A lifetime of hard work should be followed up with an adequate pension and a good quality of life. Much has been said about the need to build upon our pension system, while guaranteeing it for future generations. However, not enough has been said about the quality of life that awaits older persons who are currently retired or who are on their way there.
An adequate pension is no guarantee of a happy life in one’s old age, as Malta is undergoing radical change and the landscape around us is drastically shifting.
There is a certain irony to the notion that we are sacrificing the very characteristics which make Malta and Gozo an excellent place to retire in, so as to protect our pension system for future generations.
In Malta and Gozo we enjoy a safe and community-oriented island society, where traditionally we have taken care of our older relatives and kept them involved in various aspects of our lives in a productive capacity, where they look after grandchildren and contribute and participate in community life.
Our islands are a competitive and wonderful place for expatriates to retire in, and the proof is in the pudding, with many having moved here over the past few decades.
Yet, for how much longer will Malta and Gozo retain their attractiveness to older people, both local and foreign, as we face increasing challenges which particularly affect them? The economic argument that we need to build over our heritage and environment to sustain our pensions is an exercise in tunnel vision.
The Democratic Party recognises that ensuring the well-being of older people is not limited to pensions alone, but is also a question of quality of life.
Will we be able to take our grandchildren into the familiar landscape and cherish the environment that our Constitution so proudly defines in article 9(2), or will we only be able to take them to concrete parks and a less green countryside?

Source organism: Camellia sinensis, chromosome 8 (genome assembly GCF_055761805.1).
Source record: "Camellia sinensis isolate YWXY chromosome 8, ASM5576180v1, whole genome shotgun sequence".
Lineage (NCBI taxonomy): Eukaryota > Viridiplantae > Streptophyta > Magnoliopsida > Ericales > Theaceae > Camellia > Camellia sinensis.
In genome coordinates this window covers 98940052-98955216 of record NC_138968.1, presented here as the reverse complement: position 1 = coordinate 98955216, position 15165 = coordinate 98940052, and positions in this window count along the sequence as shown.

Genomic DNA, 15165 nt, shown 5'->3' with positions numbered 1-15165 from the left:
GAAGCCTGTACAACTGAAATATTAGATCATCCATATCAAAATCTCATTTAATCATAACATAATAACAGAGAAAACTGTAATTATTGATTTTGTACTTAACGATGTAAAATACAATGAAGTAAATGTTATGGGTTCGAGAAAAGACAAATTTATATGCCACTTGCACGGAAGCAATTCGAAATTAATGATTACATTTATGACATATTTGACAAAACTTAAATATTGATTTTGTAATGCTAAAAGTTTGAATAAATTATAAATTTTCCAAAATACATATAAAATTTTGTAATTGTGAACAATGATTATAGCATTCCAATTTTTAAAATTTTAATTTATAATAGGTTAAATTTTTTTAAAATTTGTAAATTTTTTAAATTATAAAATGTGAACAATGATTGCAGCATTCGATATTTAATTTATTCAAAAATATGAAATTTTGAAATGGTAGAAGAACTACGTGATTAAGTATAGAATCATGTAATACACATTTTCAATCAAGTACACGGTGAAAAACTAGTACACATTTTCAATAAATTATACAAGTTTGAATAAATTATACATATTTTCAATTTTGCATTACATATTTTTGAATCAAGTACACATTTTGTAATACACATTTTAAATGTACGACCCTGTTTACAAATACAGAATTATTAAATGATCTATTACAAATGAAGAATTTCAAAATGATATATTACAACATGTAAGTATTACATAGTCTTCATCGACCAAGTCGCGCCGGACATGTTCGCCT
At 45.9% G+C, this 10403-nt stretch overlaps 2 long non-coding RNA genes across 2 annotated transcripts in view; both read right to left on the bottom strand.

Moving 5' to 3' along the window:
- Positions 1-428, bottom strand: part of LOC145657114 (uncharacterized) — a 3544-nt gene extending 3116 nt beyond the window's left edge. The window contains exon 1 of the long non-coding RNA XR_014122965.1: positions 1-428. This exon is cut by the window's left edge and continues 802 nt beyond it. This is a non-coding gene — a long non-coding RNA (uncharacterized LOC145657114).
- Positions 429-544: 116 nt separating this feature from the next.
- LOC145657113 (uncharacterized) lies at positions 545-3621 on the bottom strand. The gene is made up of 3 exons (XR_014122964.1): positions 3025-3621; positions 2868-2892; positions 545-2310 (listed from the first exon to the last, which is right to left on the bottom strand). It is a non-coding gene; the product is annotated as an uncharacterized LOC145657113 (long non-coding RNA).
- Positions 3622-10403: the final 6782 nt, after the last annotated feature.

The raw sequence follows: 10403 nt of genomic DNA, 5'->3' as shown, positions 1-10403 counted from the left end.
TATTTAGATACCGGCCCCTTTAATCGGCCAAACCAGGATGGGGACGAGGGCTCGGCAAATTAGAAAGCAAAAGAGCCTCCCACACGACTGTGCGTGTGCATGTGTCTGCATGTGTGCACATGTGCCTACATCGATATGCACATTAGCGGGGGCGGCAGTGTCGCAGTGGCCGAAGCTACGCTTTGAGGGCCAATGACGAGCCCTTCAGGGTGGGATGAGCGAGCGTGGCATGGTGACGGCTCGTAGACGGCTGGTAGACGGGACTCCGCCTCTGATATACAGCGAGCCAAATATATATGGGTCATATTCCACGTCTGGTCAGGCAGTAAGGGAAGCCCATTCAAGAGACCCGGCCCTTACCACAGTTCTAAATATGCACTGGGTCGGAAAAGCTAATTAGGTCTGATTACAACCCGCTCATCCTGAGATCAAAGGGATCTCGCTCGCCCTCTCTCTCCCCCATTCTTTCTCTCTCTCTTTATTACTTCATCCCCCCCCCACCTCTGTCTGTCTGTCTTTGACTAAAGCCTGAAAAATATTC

What kind of quality of life can one expect, when streets are not liveable as they are suffocated by traffic, pavements are blocked with tables and chairs, or when construction machinery causes noise, dust, discomfort, and road blocks? What will happen to older people as all familiar points of reference are destroyed, and our very identity undermined for purely commercial interests?
What will we be handing over to future generations, except the spoiled air, increasingly scarce water supplies, an ever skyrocketing cost of living and the breakdown of the community?
The pension system is suffering as a direct result of cronyism and political patronage
Integral to a happy retirement is timely access to services and healthcare, and yet with the population increase sold as an excuse to prop up pensions, our public services, including public transport, are increasingly coming under strain.
Aside from longer waiting times, we are facing the alienation of older people through the modernisation of services without the corresponding accessibility. Digitalisation is crucial for Malta to move forward in the world, but it must be carried out in a respectful manner which does not leave older people behind, unable to access basic services.